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Orphanage Outreach
an article by Erin Betz

While making plans for Spring Break, I heard about Orphanage Outreach, an organization that plans trips for college students to the Dominican Republic. I had the daunting task of raising over $1000 for expenses but I managed to raise the money by writing letters to family and friends. In March I spent a week working with children in an orphanage in Esperanza, teaching English in a public school and hanging out with the orphanage kids. It was a challenge to come up with lesson plans to teach 30 fourth graders things like colors and numbers in English. Not only did we have to plan activities to keep them interested, but we had the language barrier to contend with as well.

It wasn't until I walked Luzdealva home one day and met her brothers and sisters that I really understood what I was doing there. They were thrilled when I quizzed them on the colors in English, and they taught me a Spanish clapping rhyme. It was then that I realized that I would learn just as much from them as they would from me.

My Spanish got better and it was exhilarating to work with other college students who were willing to sacrifice their spring break. It was frustrating that the orphanage had so few material resources. We took cold showers all week and the electricity was functioning about 30 percent of the time. It was an incredible week, nonetheless, and I wanted to stay longer. The most valuable part of my experience was being immersed in another culture and having the opportunity to work with children, and I hope that some day I can go back to Esperanza.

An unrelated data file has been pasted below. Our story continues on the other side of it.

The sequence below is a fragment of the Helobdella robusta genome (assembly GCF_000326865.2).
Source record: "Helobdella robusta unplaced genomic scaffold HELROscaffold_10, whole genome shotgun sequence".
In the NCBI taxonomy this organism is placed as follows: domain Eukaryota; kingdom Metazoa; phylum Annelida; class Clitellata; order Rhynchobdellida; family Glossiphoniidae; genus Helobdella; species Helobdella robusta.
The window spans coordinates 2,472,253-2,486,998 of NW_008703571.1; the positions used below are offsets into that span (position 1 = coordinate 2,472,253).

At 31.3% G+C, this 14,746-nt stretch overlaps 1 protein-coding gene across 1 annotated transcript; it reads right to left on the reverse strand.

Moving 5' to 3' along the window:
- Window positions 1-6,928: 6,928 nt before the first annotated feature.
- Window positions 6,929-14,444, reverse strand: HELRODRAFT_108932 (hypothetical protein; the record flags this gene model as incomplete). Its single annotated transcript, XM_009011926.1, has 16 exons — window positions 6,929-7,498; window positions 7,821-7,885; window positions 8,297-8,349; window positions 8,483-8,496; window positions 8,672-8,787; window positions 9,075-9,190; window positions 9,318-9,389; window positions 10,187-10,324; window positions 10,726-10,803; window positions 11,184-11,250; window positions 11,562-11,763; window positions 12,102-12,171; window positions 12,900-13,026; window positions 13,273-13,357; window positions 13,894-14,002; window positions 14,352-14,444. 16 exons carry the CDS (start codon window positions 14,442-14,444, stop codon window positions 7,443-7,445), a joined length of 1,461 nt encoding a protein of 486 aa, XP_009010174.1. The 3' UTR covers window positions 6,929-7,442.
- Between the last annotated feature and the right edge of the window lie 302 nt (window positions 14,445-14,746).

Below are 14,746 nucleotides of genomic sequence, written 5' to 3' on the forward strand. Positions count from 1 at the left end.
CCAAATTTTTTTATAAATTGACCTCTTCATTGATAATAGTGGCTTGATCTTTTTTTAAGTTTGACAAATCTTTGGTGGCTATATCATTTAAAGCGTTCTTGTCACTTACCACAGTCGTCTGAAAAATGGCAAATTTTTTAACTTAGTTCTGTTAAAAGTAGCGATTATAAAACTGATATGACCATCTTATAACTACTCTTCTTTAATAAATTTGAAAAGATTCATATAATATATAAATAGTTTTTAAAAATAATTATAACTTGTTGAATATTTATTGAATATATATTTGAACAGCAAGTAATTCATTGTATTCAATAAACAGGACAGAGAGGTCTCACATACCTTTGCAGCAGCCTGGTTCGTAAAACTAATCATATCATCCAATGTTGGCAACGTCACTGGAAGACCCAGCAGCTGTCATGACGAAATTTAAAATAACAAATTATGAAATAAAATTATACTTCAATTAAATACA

Orphanage Outreach was an amazing experience that I'll never forget. To find out more about the program, visit the Orphanage Outreach website.


Question(s) related to this article:

Does charity reinforce the status quo, Or can it positively impact recipients in a more lasting way?

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Latest reader comment:

I just re-read the article about Joseph Wresinski after coming back from a demonstration of "Occupy New Haven," one of the hundreds of initiatives associated with "Occupy Wall Street."  The message of both is clear.  Charity is no solution to our problems today.  What is needed is solidarity and indignation!  Charity has enabled the rich to get richer and the poor to get poorer.  Solidarity and indignation can lead us to a new world of social justice!  We are coming into "interesting times!"

This report was posted on April 19, 2002.